The Siemens SGT5-4000F turbine has a gross power output of 292 MW and a gross efficiency of 39.8 per cent Source: Siemens

EUTurbines’ president Dr. Chris Floyd, business development director for Rolls-Royce and a board member of Rolls-Royce Energy, shares his outlook on the future for Europe’s turbine industry.

PEi: How important is it that the European Union (EU) has a common energy policy? How does it benefit Member States and technology developers such as EUTurbines’ members?

Dr. Chris Floyd, President of EUTurbines
Floyd: The EU has set ambitious targets for its energy and climate policy. However, even the so-called 20-20-20 targets – 20 per cent renewable energy, 20 per cent less greenhouse gas emissions and a 20 per cent increase in efficiency by the year 2020 – will not be easy to reach.

Furthermore, discussions are under way in Brussels about raising the greenhouse gas emissions targets further, up to 25 or 30 per cent. These targets will not be achievable unless all Member States work together.

For example, there is a geographic mismatch between supply and demand; some Member States are well placed to produce wind and solar power, but are often not those states with the highest energy usage.

We at EUTurbines support the idea of a common approach and joint efforts. This is efficient for the Member States, their industries and citizens, but also for the technology providers, because it leads to a single and relatively large market, with harmonized requirements.

This is important to the equipment industry because we have the strong conviction that Europe should be the lead market for infrastructure technologies.

PEi: In Europe, is enough money being invested in research into energy technologies, such as gas and steam turbines, to ensure we can produce electricity in an affordable, efficient and environmentally sustainable way?

Floyd: The European industry, supported by Member States and by the EU, is the leader in the most important energy technologies, but there is fierce competition both from the Western world and from new competitors in the emerging economies. From our perspective, the last EU framework programme on research did not set the right priorities. The programme also suffered from inefficient procedures, making it unattractive relative to funding schemes in other regions of the world.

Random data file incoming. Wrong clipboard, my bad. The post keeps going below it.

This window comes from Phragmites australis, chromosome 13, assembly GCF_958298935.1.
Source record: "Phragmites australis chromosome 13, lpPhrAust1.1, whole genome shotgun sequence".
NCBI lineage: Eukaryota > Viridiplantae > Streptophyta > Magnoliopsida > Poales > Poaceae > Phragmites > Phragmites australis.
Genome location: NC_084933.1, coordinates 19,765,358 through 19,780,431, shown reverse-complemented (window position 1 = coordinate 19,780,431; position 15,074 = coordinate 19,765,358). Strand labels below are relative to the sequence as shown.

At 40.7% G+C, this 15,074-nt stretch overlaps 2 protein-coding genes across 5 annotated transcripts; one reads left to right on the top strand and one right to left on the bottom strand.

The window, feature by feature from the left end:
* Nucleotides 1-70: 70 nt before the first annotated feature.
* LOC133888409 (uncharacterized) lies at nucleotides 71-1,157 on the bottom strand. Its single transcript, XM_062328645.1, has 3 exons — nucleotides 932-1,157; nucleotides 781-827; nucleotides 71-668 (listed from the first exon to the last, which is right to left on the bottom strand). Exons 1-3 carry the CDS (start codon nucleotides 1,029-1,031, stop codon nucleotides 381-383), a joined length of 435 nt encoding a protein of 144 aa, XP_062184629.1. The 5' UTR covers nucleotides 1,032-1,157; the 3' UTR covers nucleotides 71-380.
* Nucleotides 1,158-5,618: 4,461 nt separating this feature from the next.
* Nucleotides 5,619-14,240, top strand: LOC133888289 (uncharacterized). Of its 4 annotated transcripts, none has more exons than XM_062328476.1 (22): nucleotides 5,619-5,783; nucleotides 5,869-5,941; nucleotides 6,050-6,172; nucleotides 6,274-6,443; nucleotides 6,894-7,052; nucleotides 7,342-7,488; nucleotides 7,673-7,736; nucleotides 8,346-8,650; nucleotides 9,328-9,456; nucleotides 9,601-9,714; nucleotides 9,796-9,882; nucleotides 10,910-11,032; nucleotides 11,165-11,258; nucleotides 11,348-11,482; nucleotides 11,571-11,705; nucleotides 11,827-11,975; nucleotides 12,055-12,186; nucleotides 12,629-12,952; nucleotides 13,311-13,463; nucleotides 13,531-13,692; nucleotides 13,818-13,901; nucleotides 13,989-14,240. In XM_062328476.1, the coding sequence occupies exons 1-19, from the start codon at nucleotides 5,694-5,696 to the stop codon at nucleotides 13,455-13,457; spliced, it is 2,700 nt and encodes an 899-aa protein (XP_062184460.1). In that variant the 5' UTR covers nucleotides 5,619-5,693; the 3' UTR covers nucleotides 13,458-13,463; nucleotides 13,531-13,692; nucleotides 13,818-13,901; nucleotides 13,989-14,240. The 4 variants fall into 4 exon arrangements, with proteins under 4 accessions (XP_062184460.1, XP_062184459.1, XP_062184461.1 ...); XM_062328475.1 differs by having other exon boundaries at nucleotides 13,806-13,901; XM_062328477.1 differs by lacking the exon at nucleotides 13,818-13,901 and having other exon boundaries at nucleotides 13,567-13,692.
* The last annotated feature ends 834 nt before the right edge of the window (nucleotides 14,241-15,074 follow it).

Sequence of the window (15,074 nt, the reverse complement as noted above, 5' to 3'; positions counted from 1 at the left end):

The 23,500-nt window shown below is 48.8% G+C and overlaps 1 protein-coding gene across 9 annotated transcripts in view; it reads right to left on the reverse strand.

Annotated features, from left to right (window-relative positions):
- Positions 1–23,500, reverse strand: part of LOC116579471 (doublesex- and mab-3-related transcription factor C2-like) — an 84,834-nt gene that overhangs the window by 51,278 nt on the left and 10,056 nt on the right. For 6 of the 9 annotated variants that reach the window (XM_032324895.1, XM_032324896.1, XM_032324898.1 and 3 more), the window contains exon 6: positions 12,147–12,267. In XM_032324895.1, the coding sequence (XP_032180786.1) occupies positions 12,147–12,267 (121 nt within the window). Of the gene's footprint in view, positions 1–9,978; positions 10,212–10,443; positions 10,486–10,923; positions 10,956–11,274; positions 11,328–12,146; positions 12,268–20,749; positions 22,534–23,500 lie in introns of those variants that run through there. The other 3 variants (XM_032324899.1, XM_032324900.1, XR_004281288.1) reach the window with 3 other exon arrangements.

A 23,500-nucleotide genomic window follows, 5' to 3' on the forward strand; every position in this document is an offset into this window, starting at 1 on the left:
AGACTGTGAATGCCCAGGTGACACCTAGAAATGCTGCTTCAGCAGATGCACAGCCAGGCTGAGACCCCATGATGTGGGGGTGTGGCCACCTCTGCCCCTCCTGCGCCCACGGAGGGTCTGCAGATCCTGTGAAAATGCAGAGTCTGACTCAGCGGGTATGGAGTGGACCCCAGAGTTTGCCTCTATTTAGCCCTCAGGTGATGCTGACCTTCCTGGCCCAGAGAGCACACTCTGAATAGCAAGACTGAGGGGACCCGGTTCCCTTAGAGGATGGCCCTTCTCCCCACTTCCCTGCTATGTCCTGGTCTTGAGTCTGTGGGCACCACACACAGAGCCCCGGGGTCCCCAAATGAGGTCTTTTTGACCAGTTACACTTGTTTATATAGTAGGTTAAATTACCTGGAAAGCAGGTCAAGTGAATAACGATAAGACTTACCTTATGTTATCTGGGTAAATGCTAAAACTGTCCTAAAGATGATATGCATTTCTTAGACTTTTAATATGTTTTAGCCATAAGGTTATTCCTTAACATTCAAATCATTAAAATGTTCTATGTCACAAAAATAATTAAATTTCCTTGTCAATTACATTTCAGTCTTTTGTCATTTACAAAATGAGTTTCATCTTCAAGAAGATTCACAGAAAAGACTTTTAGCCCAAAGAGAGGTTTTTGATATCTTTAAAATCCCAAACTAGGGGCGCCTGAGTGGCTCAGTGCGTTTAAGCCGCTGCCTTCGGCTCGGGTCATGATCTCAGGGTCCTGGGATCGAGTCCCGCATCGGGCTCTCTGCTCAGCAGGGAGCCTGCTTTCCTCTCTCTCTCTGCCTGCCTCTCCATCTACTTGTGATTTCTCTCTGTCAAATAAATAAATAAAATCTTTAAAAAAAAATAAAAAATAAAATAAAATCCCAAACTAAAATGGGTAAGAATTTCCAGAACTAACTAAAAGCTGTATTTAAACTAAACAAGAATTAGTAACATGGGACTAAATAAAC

However, all institutions and stakeholders have progressed, and the so-called Strategic Energy Technology Plan (SET-Plan) shows that Europe is on the right track. If this plan – which defines core technologies for a future energy infrastructure, and which brings together industry, EU and Member States – becomes the core element of the next framework programme, then we are optimistic.

PEi: How does EUTurbines expect the gas turbine market to evolve in Europe and globally over the next 10–15 years, and where does EUTurbines expect the regional or country growth areas to be?

Floyd: In line with the International Energy Agency, we are expecting a period of relatively cheap gas. The situation in Europe is likely to follow this trend – especially if large pipelines become reality, if liquefied natural gas (LNG) capacities expand, and if the European potential for unconventional gas is developed.

Given the uncertain investment conditions for coal-based power generation, together with the need for flexible power generation to stabilize the grids and to enable the feed-in of intermittent renewable power, then gas is likely to be the fuel of choice in Europe.

Global low prices, relatively low carbon emissions and reliable reserves are also drivers for the use of gas.

A new 876 MW combined-cycle plant at Emsland in Germany Source: Alstom

PEi: In the coming years the expectation is for greater integration of renewable energies into the grid. How important a role will gas turbines play in helping utilities balance the intermittent nature of renewables?

Floyd: Even if we expect a significant improvement in the grid infrastructure and in energy storage technologies – many of our members are investing here – gas fired power generation will be a key enabler for the integration of renewable power onto the grids.

We expect significant investments in gas turbine capacity and we do still see potential to improve the flexibility and the efficiency of gas turbine power plant installations.

PEi: With unconventional gas resources, such as shale gas, now being economic to recover, what impact do you expect these resources to have on the gas fired power generation sector, and on advances in gas turbine technology in particular?

Floyd: Shale gas is an interesting market development and is likely to provide greater security and price stability for global gas supplies.

We see some opportunity for our members to use both gas and steam turbine plant in shale gas extraction, and we may see some focus on smaller gas turbine power plants, located close to shale gas extraction locations.

However, the biggest impact of shale gas is likely to simply be one of stabilizing the price of gas in general, making it easier for our customers to plan for new gas fired power plants.

PEi: We appear to be very close to achieving a gas turbine that is 60 per cent efficient in combined-cycle. In your opinion, how efficient could a gas turbine become?